Destruction of Jerusalem, The, A.D. 70, (painting)
Appears in exhibition catalog as entry no. 9
Jerusalem and its environs are seen as they existed in the time of our Saviour. . . . The Romans having demolished the first and second walls, obtained possession of the second enclosure, and with unbounded fury assaulted the third or inner wall, and tower of Antonia, which had communication with the magnificent Piazzas of the Temple; but the Jews to preserve that sacred edifice, destroyed the communication by setting fire to the Piazzas. This is the period which the artist has chosen for the display of this grand but awful subject. The spectator is supposed to be looking at the ruins of the second wall, looking southward--the tower of Antonia, the Temple, and the flaming cloisters being directly before him. The Roman army is represented as engaged in fierce conflict with the Jews; and Titus on horseback, giving his orders, attended by his officers, and by the illustrious historian, Josephus. . . . [Pp. 10-12.]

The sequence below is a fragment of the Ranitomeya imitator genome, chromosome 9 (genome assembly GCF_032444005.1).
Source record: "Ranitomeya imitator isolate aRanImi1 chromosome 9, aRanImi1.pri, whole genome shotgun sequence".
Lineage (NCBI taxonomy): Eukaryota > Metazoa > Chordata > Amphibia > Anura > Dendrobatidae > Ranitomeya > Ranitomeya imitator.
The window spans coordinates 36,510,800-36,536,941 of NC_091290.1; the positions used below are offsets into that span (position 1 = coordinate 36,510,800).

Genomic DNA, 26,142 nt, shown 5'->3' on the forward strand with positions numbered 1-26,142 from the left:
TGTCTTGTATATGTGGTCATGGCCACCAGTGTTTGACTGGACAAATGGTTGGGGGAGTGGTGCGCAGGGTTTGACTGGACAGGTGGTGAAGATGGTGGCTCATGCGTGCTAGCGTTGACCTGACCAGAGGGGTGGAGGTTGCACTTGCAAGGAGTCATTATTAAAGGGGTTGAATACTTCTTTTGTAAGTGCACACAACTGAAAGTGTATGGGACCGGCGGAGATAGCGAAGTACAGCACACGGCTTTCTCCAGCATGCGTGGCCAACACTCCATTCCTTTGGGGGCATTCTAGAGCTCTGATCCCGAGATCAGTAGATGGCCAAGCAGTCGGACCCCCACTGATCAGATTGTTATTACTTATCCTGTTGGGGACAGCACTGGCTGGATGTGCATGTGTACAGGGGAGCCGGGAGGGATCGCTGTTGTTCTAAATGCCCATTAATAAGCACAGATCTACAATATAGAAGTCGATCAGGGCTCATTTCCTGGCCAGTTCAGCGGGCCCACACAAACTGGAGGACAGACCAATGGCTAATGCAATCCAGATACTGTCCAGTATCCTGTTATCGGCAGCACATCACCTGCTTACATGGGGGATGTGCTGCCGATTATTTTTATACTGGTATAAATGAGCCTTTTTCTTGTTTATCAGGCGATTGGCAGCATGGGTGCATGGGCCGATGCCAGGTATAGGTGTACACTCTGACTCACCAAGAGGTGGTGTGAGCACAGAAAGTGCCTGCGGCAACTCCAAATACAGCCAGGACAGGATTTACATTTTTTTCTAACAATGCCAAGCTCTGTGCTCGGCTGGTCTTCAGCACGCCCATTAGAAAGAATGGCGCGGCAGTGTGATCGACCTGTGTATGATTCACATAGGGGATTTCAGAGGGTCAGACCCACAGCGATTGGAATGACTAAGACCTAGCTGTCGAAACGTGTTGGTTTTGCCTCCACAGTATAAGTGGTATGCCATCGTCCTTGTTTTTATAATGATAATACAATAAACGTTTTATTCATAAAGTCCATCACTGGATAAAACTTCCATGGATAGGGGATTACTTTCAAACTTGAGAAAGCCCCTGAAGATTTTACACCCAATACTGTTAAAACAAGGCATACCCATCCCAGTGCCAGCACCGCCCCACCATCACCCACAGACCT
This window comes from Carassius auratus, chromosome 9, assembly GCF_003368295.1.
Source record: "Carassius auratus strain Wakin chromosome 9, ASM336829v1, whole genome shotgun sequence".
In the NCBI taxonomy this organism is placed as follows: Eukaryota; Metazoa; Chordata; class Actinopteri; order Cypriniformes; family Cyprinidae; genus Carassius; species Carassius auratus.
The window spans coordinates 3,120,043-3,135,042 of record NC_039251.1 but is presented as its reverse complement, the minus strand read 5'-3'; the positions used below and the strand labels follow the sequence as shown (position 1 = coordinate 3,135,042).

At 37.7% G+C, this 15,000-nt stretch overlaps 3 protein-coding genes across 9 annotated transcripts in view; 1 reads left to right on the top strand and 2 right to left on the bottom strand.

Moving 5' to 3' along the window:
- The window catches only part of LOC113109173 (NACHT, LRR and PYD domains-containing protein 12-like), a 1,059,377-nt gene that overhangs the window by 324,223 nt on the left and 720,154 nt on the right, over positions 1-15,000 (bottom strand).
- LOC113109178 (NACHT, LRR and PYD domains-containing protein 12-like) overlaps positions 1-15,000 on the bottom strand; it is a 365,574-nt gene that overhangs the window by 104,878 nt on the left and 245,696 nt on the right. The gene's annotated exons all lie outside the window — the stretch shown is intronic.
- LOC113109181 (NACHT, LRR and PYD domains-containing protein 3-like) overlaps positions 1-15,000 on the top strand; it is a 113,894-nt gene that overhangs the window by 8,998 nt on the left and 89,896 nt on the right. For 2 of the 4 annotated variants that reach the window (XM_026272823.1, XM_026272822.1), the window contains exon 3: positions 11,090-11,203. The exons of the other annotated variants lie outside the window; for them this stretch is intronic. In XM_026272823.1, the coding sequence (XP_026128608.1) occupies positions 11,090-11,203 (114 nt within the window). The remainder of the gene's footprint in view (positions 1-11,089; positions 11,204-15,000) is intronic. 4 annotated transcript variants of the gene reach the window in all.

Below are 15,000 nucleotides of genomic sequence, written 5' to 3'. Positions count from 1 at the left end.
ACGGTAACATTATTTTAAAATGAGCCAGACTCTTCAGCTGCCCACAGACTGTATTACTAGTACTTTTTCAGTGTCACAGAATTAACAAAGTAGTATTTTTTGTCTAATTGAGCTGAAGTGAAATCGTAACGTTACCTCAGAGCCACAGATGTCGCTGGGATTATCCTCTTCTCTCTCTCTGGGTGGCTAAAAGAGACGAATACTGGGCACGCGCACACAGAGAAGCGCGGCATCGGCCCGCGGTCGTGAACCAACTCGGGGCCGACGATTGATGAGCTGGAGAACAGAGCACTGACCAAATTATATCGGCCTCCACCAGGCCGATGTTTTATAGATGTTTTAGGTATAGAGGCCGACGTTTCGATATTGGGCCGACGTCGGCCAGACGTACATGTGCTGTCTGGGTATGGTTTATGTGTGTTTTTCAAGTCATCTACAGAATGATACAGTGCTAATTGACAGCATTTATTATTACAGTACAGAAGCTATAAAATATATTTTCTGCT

Catalogue of Paintings, now exhibiting in Wadsworth Gallery, Hartford. Hartford: Press of Case, Lockwood & Company. 1863.